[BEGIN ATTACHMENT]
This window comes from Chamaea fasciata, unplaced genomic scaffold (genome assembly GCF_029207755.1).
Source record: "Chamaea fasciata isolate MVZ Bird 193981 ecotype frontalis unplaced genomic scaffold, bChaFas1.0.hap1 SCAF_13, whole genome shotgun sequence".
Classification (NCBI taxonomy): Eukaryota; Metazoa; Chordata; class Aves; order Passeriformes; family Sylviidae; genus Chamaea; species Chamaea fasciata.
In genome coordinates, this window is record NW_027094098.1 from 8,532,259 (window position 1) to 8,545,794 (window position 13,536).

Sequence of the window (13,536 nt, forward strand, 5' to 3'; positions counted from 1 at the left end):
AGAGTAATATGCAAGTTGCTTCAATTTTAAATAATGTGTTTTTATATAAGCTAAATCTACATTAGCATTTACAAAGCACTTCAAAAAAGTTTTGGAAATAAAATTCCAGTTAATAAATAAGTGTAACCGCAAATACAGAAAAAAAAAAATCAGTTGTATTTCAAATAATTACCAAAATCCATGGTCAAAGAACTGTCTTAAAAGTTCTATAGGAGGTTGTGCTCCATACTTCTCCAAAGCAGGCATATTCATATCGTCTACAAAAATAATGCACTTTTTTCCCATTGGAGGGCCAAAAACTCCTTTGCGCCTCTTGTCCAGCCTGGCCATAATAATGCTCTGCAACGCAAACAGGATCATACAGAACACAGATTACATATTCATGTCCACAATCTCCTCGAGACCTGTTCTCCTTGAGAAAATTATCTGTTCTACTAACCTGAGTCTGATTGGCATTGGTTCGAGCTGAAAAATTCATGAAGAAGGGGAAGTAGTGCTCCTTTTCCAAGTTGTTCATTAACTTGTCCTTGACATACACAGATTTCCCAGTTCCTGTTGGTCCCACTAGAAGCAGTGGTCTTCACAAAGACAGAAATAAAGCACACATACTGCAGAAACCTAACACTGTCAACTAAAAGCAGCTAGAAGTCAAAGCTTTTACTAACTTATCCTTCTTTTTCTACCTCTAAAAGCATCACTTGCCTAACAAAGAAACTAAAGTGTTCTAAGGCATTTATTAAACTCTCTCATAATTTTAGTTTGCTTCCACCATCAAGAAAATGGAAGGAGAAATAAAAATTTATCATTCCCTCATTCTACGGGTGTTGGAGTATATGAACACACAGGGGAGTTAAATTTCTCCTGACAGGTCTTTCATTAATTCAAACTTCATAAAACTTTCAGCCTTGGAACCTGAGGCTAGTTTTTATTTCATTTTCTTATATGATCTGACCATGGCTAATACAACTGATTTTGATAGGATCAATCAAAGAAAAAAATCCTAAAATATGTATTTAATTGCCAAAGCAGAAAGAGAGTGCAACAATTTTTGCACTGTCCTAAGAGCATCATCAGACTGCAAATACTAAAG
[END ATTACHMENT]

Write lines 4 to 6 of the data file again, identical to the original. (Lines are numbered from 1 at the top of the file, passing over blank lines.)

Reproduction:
In genome coordinates, this window is record NW_027094098.1 from 8,532,259 (window position 1) to 8,545,794 (window position 13,536).

Sequence of the window (13,536 nt, forward strand, 5' to 3'; positions counted from 1 at the left end):
AGAGTAATATGCAAGTTGCTTCAATTTTAAATAATGTGTTTTTATATAAGCTAAATCTACATTAGCATTTACAAAGCACTTCAAAAAAGTTTTGGAAATAAAATTCCAGTTAATAAATAAGTGTAACCGCAAATACAGAAAAAAAAAAATCAGTTGTATTTCAAATAATTACCAAAATCCATGGTCAAAGAACTGTCTTAAAAGTTCTATAGGAGGTTGTGCTCCATACTTCTCCAAAGCAGGCATATTCATATCGTCTACAAAAATAATGCACTTTTTTCCCATTGGAGGGCCAAAAACTCCTTTGCGCCTCTTGTCCAGCCTGGCCATAATAATGCTCTGCAACGCAAACAGGATCATACAGAACACAGATTACATATTCATGTCCACAATCTCCTCGAGACCTGTTCTCCTTGAGAAAATTATCTGTTCTACTAACCTGAGTCTGATTGGCATTGGTTCGAGCTGAAAAATTCATGAAGAAGGGGAAGTAGTGCTCCTTTTCCAAGTTGTTCATTAACTTGTCCTTGACATACACAGATTTCCCAGTTCCTGTTGGTCCCACTAGAAGCAGTGGTCTTCACAAAGACAGAAATAAAGCACACATACTGCAGAAACCTAACACTGTCAACTAAAAGCAGCTAGAAGTCAAAGCTTTTACTAACTTATCCTTCTTTTTCTACCTCTAAAAGCATCACTTGCCTAACAAAGAAACTAAAGTGTTCTAAGGCATTTATTAAACTCTCTCATAATTTTAGTTTGCTTCCACCATCAAGAAAATGGAAGGAGAAATAAAAATTTATCATTCCCTCATTCTACGGGTGTTGGAGTATATGAACACACAGGGGAGTTAAATTTCTCCTGACAGGTCTTTCATTAATTCAAACTTCATAAAACTTTCAGCCTTGGAACCTGAGGCTAGTTTTTATTTCATTTTCTTATATGATCTGACCATGGCTAATACAACTGATTTTGATAGGATCAATCAAAGAAAAAAATCCTAAAATATGTATTTAATTGCCAAAGCAGAAAGAGAGTGCAACAATTTTTGCACTGTCCTAAGAGCATCATCAGACTGCAAATACTAAAG